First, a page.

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Papua New Guinea’s REDD+ journey

Blog | Mon, 03 Sep, 2018 · 9 min read
Papua New Guinea’s REDD+ journey

Papua New Guinea landscapes are largely dominated by mountains. From the central ridge in all directions spread extensive valleys and gorges, overgrown with hard-to-reach forest. In the north, the mountain slopes abruptly cut off to create a narrow coastal strip and the vast marshy plain of Sepik River. In the south they descend more gently to relatively flat, but heavily swampy valleys of Fly, Kikori, Purari, Tauri and other rivers, finally becoming coastal mangrove swamps. It comes as no surprise that the second largest island in the world, Papua New Guinea, hosts one of the most significant and diverse tropical forests in the world.

Recognising the significance of tropical forests and the importance of their protection, Papua New Guinea was one of the first countries to take the global lead in seeking to combat climate change by proposing measures to reduce emissions from deforestation and forest degradation (REDD+). REDD+ was first discussed in 2005 by the United Nations Framework Convention on Climate Change (UNFCCC) at its 11th session of the Conference of the Parties to the Convention (COP) at the request of Costa Rica and Papua New Guinea. On behalf of the Coalition for Rainforest Nations, the two countries submitted the document titled "Reducing Emissions from Deforestation in Developing Countries: Approaches to Stimulate Action."

Following the successful recognition of REDD+ as an effective tool for addressing climate change and global development agendas, the UN-REDD Programme was formed in September 2008 to assist developing countries, including Papua New Guinea, in reaching their REDD+ goals. The programme was built on the joint technical expertise of its three participating UN organizations: the Food and Agriculture Organization of the United Nations (FAO), the United Nations Development Programme (UNDP) and the UN Environment.

It was extremely important for Papua New Guinea to receive technical support in preparing and implementing various REDD+ activities,” says Alfred Rungol, Manager of MRV and National Communications, the Climate Change and Development Authority (CCDA). “At the beginning of our REDD+ journey, the forest distribution maps that support the measures for such efforts were out of date. The country needed better capacities, better data and better tools in order to plan and monitor its actions, thus we formulated the UN-REDD National Programme to fill the gap.

Since then, Papua New Guinea has made significant progress in strengthening its institutional capacities in sustainable forest management and monitoring. The Papua New Guinea UN-REDD National Programme, implemented by CCDA and the PNG Forest Authority (PNGFA), started in 2011. Collaborating with the projects implemented by other international development partners such as Japan International Cooperation Agency (JICA) and European Union, it paved the way for many country-tailored REDD+ actions, such as the establishment of Measurement, Reporting and Verification (MRV) system, PNG REDD+ and Forest Monitoring Web-Portal and Forest Reference Emission and Forest Reference Levels (FREL/FRL) that Papua New Guinea has submitted in January 2017. The success of the PNG UN-REDD National Programme, collaborating with other partners, has provided a base which has attracted new partnerships and funding sources, i.e. from the World Bank’s Forest Carbon Partnership Facility (FCPF) and Global Environment Facility.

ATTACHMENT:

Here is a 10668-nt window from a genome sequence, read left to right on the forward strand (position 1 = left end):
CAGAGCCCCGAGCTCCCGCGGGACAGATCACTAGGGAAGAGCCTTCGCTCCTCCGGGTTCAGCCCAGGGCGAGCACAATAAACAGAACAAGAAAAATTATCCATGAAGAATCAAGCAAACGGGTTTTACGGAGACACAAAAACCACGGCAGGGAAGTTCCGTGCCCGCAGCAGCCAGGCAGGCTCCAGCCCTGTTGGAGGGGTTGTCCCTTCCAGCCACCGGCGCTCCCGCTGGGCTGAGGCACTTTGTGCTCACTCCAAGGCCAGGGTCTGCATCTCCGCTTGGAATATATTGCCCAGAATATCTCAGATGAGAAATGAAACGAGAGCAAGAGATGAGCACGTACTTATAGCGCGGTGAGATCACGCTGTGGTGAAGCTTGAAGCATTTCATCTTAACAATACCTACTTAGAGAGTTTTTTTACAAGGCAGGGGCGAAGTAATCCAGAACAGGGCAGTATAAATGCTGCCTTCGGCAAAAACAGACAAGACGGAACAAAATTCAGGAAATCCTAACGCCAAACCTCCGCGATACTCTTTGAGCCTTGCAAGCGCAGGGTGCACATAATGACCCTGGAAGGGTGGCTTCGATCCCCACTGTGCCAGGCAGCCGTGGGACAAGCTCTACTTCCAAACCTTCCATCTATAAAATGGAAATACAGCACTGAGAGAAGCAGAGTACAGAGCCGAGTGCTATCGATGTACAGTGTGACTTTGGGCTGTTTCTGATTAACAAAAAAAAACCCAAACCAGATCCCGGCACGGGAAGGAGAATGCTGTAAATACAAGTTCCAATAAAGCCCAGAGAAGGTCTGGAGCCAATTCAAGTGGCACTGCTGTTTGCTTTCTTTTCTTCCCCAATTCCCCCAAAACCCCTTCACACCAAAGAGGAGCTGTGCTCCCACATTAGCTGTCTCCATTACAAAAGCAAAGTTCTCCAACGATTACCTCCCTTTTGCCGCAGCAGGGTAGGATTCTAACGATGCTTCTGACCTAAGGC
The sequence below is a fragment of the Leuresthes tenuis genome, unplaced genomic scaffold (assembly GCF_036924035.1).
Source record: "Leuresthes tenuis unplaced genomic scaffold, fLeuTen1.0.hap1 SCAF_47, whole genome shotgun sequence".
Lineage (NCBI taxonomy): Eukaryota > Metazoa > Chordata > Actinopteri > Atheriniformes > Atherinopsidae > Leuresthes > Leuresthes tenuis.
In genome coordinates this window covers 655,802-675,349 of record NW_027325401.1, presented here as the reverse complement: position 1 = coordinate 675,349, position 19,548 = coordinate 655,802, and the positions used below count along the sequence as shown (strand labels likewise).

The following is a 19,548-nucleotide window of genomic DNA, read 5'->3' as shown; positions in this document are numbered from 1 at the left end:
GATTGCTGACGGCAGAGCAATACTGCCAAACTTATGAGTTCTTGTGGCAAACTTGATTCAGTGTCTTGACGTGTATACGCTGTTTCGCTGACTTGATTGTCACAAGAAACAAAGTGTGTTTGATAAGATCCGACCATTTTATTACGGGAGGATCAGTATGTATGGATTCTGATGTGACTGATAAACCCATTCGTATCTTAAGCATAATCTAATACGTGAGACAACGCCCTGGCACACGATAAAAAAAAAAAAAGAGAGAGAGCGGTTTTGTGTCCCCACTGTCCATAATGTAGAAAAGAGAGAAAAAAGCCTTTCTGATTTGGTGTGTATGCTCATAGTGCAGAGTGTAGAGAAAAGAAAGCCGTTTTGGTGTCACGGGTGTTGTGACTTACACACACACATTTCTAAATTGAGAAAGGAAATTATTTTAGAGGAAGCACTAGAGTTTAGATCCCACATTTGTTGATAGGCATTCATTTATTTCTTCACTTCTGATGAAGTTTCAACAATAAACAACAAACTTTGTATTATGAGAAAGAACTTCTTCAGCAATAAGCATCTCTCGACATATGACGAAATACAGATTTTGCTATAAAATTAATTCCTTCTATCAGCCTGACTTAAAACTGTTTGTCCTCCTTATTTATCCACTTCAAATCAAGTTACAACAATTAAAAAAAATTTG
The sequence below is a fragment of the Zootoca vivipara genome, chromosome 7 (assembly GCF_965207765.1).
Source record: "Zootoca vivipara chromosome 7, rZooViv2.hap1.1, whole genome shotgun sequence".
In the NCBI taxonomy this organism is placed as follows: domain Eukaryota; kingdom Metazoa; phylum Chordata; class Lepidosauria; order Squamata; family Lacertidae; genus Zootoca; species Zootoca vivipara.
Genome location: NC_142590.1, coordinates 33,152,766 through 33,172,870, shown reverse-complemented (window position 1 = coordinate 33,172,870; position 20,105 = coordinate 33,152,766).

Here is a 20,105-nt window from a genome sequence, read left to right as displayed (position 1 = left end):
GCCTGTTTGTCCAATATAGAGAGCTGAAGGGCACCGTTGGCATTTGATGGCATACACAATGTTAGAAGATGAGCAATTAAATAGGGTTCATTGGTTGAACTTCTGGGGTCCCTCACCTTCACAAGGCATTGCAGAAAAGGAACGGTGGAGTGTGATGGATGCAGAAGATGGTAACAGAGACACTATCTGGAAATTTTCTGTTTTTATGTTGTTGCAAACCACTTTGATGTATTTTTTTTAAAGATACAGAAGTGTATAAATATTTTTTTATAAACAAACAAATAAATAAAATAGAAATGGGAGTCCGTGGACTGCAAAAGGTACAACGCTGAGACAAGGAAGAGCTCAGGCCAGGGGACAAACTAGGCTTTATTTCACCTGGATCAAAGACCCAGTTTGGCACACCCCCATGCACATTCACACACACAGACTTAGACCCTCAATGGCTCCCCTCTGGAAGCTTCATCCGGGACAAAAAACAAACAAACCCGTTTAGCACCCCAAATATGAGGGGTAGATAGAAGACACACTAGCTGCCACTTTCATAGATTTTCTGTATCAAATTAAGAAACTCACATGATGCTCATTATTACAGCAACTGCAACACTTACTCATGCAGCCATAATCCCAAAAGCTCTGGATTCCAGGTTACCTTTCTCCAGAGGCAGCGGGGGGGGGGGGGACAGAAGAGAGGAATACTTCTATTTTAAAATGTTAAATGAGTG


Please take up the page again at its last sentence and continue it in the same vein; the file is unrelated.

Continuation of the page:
Papua New Guinea’s REDD+ journey

Other important REDD+ milestones are the launch of Multipurpose National Forest Inventory in March 2016 and the National REDD+ Strategy in October 2017.

At the moment the country is preparing to report on its REDD+ results to the UNFCCC. In preparation for the planned submission later this year, the Climate Change and Development Authority (CCDA) in collaboration with PNGFA and FAO hosted a stakeholder consultation workshop which included 50 representatives of various relevant government agencies, private sector, non-government organisations and donor agencies.

Organised on 27 June 2018, the workshop was part of the stakeholder engagement process required for the development and submission of the Biennial Update Report (BUR) and its Technical Annex. The consultation ensured that all results of the greenhouse gas inventory and the technically assessed REDD+ FRL were reviewed and the findings were openly presented and discussed.

During the keynote address by the CCDA Director for REDD+ and Mitigation Ms Gwen Sissiou, she acknowledged the PNGFA as a key technical partner in helping the CCDA to report on REDD+. She also acknowledged the support provided by FAO and others through technical expertise, emphasising the need to learn from the international context so that Papua New Guinea could use these experiences to develop appropriate methodologies in moving these initiatives forward.

So what does future hold for the country’s forests? Vision 2050, the most recent long-term national development strategy for Papua New Guinea identifies “Environmental sustainability and climate change” as one of the seven key areas for action to achieve sustainable development for all. Additionally, Medium Term Development Plan 2016-17 set the goal of making forestry and biodiversity sectors environmentally sustainable and profitable while at the same time maintaining levels of forest cover. Such plans go hand in hand with REDD+ goals to not only halt deforestation and help mitigate climate change but also to have a positive impact on sectors beyond forestry. Given the country’s expertise and vast experience in the topic, as well as the facilities offered in the National Forest Inventory Office, PNGFA plans to share knowledge with other countries in the region and beyond.